A great letter to the editor appeared today in the Toronto Star from Mississauga Citizens' Assembly member Patrick Heenan, in response to a recent column in the same paper by Peter McKenna, an associate professor from P.E.I.
Here's Heenan's letter in its entirety:
"Peter McKenna suggests that many P.E.I. voters rejected electoral reform because they "preferred the intimate relationship that exists with their MLA under the current system." With a population of under 140,000 and a legislative assembly of 26, each member in P.E.I. represents roughly 5,400 people. For Ontario's population of 13 million to enjoy this same level of intimacy, there would have to be 2,400 MPPs at Queen's Park, up considerably from the current 103. While this would conceivably make members more accountable to voters, a Legislature of this size would not be acceptable to the people of Ontario.
"With our large and diverse population today, the idea that a member "represents" all voters because of shared geographical location is antiquated. Ridings no longer reflect a particular economic interest or ethnic or religious background. Our current system does not provide for representation of parties that have widespread, but less geographically concentrated, support.
"To produce a Legislature that is more representative of the wishes of voters, without significantly increasing the number of MPPs, the Citizens' Assembly on Electoral Reform, of which I was a member, has recommended Ontario adopt a mixed member proportional system. This system would continue the tradition of the local member and local accountability, but would add a number of list seats that will improve proportionality and will allow not just representation of geographical communities, but also parties representing "communities of interest" with a high level of support across the province.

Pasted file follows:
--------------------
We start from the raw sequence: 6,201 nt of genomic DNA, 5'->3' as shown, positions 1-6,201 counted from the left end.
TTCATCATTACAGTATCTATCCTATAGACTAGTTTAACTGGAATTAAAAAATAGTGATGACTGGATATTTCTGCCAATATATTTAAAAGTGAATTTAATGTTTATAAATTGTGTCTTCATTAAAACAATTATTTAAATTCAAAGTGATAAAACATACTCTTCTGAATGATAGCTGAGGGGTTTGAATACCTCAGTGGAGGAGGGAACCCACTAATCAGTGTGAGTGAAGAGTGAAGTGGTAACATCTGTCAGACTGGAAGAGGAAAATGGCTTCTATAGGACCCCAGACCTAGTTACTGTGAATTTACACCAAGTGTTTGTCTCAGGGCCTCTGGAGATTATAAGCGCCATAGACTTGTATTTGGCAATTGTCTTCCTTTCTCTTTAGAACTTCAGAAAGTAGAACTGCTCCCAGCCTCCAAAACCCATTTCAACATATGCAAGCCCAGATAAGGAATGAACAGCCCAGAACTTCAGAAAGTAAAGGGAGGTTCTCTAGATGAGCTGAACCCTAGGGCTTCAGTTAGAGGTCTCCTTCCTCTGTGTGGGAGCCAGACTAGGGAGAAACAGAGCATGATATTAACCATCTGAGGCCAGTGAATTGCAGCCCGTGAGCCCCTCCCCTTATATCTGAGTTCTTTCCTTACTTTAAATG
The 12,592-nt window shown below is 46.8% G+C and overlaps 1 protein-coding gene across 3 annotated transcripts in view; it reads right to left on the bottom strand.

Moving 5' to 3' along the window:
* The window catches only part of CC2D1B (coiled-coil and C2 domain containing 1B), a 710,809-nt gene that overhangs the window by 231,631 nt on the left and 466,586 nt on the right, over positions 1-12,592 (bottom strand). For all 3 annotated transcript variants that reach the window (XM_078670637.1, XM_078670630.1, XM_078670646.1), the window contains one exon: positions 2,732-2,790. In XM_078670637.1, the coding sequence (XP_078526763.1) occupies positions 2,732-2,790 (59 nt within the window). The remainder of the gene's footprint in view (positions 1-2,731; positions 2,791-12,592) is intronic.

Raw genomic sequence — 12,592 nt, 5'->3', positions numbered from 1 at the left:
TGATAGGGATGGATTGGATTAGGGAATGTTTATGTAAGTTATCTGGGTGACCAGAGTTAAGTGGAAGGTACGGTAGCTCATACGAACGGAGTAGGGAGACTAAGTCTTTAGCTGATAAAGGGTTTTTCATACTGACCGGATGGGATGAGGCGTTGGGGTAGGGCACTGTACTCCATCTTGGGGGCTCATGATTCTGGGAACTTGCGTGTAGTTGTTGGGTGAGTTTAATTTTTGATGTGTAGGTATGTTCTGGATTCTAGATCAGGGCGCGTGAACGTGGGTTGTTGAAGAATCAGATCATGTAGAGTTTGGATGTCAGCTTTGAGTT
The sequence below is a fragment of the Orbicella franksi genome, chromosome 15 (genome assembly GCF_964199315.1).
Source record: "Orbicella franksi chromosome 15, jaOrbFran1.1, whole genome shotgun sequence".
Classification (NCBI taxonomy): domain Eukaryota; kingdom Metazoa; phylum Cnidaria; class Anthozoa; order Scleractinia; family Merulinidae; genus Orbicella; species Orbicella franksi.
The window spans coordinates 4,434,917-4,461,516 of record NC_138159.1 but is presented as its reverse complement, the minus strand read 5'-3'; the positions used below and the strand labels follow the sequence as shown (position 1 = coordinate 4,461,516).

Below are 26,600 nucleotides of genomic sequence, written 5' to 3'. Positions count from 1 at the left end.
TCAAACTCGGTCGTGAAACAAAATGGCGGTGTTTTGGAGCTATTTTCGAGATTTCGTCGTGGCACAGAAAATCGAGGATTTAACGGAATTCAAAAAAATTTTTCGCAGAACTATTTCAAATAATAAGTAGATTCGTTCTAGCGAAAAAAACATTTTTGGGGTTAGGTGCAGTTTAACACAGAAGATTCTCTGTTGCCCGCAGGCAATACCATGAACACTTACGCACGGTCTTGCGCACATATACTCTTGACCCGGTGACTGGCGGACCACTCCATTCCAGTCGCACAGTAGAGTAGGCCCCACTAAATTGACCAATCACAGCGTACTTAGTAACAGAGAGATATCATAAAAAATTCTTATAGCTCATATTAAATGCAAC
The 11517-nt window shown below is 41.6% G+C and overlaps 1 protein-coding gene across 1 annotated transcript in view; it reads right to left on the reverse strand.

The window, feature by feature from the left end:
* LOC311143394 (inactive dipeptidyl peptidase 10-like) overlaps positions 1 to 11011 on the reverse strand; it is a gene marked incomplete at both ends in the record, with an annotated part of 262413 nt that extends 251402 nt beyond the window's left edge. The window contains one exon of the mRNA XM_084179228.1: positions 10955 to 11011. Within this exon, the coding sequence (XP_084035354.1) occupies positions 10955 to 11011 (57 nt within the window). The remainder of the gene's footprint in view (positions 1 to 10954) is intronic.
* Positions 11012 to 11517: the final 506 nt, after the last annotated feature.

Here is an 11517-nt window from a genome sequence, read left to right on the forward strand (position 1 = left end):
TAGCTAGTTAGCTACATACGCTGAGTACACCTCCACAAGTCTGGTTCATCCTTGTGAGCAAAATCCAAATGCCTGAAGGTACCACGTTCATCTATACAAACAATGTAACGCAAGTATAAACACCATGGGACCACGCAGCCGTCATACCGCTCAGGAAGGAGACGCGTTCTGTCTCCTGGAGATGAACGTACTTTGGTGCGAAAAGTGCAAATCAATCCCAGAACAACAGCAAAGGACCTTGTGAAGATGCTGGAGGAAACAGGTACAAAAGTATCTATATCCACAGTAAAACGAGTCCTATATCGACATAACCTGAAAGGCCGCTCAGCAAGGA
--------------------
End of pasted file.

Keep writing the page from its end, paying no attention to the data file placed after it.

"If you are among the 60 per cent of Ontarians who are represented by someone you didn't vote for, you might just think that this new system has something going for it."
In other news, Elections Ontario is appointing referendum resource officers in various communities to help educate the public about their referendum choices on October 10th. Here's an article from the North Bay Nugget on retired elementary school principal Rob Fraser, who will working to educate the voters of Nipissing on the voting reform question. Here's another piece about Rick Swift who will be doing the same in Leeds-Grenville.
Fraser and Swift are among 100 resource officers hired to deliver local community information sessions throughout the province on electoral reform as part of the "Understand the Question" campaign.